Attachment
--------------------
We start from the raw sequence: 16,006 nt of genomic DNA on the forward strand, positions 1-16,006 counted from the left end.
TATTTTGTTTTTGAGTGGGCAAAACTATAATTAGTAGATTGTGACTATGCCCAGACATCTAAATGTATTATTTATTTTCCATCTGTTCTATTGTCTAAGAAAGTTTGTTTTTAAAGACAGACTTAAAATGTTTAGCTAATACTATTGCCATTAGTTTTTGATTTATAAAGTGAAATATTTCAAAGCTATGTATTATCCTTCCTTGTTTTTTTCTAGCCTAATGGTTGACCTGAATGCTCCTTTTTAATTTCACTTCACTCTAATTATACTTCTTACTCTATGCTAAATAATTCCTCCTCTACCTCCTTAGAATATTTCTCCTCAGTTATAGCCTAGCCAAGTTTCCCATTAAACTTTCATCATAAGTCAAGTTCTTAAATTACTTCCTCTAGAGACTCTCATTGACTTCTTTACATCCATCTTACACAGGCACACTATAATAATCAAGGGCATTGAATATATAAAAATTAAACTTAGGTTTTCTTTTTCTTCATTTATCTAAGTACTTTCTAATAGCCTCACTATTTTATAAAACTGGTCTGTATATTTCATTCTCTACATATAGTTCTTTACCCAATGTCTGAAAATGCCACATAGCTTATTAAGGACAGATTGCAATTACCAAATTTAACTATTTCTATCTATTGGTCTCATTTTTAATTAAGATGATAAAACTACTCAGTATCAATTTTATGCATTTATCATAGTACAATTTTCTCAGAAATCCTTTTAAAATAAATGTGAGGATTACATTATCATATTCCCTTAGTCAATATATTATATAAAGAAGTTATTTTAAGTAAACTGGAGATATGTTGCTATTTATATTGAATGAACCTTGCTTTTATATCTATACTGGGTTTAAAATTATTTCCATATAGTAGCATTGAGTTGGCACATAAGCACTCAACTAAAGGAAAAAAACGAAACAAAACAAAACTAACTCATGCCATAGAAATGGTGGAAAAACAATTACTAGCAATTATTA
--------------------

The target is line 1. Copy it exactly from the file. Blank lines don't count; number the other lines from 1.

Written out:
We start from the raw sequence: 16,006 nt of genomic DNA on the forward strand, positions 1-16,006 counted from the left end.